July 2016 Mass Stranding

The International Fund for Animal Welfare’s Marine Mammal Rescue and Research team experienced a busy three days of responses to Atlantic white-sided dolphins. Complicating their efforts were numerous public interventions, which while good-intentioned, may have caused more harm to already stressed animals. As Kristen had stressed in her last blog, please don’t push or drag dolphins back into the water. The blog also recommends four actions you can take to help these animals.


The Wellfleet harbormaster reported to us 10 to 12 dolphins swimming in the inner harbor. Upon arrival, we boarded vessels to try to guide several small groups of dolphins out of Wellfleet harbor. During our efforts, two groups of three dolphins were reported stranded, and subsequently pushed back into the water by members of the public.

After completing our boat operations, we received a report of four dolphins stranded in a cove in Wellfleet. Our team was on scene in minutes, but members of the public had intervened again.

Fortunately we found three of the dolphins. Using specialized equipment, we moved them to our rescue trailer where IFAW staff assessed their health status. Their vital signs and body condition looked good, so we began to prepare for their release. We provided vitamin injections and fluids to combat the physiological stress of the stranding and affixed one dolphin with a satellite tag to track its progress post-release.

We then drove the trio of animals to West Dennis Beach where they would have access to deep water, which improves their chances of survival. As luck would have it, our colleagues and stranding response partners from the New England Aquarium were at that very same beach releasing a rehabilitated sea turtle and were able to give us a hand.

We released all three dolphins simultaneously, and they headed off shore together.


Three more dolphins swam into the harbor and the Wellfleet harbormaster was attempting to keep them out of the more dangerous shallow areas. When our team arrived; we found a pod of more than 30 dolphins swimming near shore. We immediately concocted a plan to prevent a mass stranding. Using three boats, we guided them out to open water using a combination of boat maneuvers and acoustic deterrents called “pingers,” which emit a high-pitched sound that encourages dolphins to move in the opposite direction, away from shore. The pod was at least a mile from shore when the team returned to the dock.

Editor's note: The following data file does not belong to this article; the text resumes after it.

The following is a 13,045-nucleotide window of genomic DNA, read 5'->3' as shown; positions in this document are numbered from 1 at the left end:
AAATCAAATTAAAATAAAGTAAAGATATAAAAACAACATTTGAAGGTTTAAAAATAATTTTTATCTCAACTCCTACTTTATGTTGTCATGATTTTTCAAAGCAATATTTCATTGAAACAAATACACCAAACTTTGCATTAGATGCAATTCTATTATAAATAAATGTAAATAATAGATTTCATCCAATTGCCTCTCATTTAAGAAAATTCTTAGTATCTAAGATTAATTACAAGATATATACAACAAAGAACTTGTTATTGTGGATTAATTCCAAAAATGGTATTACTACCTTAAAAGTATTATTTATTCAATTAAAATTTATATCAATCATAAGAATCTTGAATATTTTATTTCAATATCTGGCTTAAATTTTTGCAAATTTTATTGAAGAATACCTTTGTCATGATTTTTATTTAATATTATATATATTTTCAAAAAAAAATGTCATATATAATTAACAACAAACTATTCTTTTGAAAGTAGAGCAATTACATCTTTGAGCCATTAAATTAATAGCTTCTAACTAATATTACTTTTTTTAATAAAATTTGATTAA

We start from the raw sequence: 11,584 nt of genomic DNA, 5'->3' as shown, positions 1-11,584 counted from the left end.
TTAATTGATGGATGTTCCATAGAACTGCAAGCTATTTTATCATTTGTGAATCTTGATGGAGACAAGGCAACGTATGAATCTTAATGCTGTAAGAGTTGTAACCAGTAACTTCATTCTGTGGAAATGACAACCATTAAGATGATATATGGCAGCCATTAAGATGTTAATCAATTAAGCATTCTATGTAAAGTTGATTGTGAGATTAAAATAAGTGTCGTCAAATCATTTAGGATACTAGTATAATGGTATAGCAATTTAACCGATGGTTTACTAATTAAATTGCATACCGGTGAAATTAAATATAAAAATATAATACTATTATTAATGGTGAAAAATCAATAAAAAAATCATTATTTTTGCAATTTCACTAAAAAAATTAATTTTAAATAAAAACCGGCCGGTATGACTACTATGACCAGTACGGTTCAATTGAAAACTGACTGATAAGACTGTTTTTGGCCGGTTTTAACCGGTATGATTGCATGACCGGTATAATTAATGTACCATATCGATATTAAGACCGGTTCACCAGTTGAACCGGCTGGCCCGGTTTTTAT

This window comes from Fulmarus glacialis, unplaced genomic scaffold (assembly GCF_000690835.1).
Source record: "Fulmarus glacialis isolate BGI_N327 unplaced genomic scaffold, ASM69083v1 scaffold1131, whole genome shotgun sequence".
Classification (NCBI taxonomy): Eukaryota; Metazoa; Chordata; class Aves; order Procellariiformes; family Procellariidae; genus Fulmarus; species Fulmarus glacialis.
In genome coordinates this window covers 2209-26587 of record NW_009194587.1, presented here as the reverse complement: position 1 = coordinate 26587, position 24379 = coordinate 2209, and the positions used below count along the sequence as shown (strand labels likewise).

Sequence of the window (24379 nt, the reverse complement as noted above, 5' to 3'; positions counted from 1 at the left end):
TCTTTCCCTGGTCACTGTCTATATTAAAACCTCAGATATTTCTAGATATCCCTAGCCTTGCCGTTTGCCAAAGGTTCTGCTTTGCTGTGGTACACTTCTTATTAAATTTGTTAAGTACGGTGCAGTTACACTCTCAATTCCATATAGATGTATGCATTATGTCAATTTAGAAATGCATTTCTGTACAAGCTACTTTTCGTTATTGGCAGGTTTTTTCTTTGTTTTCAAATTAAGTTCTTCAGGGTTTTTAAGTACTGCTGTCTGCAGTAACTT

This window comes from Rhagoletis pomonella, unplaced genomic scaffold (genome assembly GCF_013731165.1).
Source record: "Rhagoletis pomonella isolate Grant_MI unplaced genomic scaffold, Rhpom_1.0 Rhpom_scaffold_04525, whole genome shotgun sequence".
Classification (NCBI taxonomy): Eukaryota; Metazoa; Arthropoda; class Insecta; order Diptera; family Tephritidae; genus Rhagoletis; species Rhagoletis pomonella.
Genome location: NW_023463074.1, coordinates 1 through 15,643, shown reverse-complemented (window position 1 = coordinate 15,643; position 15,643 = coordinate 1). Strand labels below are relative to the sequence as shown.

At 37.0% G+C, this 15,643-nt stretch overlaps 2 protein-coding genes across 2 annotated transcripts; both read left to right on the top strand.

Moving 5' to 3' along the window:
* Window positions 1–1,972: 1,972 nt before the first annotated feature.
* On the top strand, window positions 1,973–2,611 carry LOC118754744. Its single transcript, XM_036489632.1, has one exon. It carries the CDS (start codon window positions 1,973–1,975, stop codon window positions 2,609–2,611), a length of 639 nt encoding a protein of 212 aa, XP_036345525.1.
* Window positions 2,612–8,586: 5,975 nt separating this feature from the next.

Our team responded to yet another report of three dolphins in shallow water in Brewster. One young dolphin was pushed off by a beachgoer; it later re-stranded and died. Another dolphin was reported stranded and pushed off by a kayaker, not to be observed again.  One adult female stranded, and our team was able to rescue it from the stranding site, assess its health and provide medical treatments.  She was affixed with a satellite tag and taken to West Dennis Beach where she was released.


We have not had any further reports of dolphins near shore.

The two animals affixed with satellite tags continue to transmit, and we are hopeful that the released animals are recovering from their stranding events. The satellite tagged dolphin released on Thursday is currently transmitting from about 90 miles east of Truro and has traveled nearly 300 miles. The dolphin released on Saturday is currently about 70 miles southeast of Nantucket in the Great South Channel and has traveled  more than 125 miles.

We must remind you that if you see a dolphin (or any marine mammal) on the beach, it is illegal to touch it. Please stay back 150 feet and call IFAW’s  24-hour stranding hotline at 508-743-9548.

We would like to acknowledge the invaluable help of the Wellfleet harbormaster’s office, the towns of Brewster, Orleans and Dennis, our volunteer responders, the New England Aquarium and the members of the public who reported the strandings. 


IFAW works under a stranding agreement with the National Oceanic and Atmospheric Administration, which permits us to rescue legally protected marine mammals including dolphins, whales, seals and porpoises. 

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Article source: IFAW

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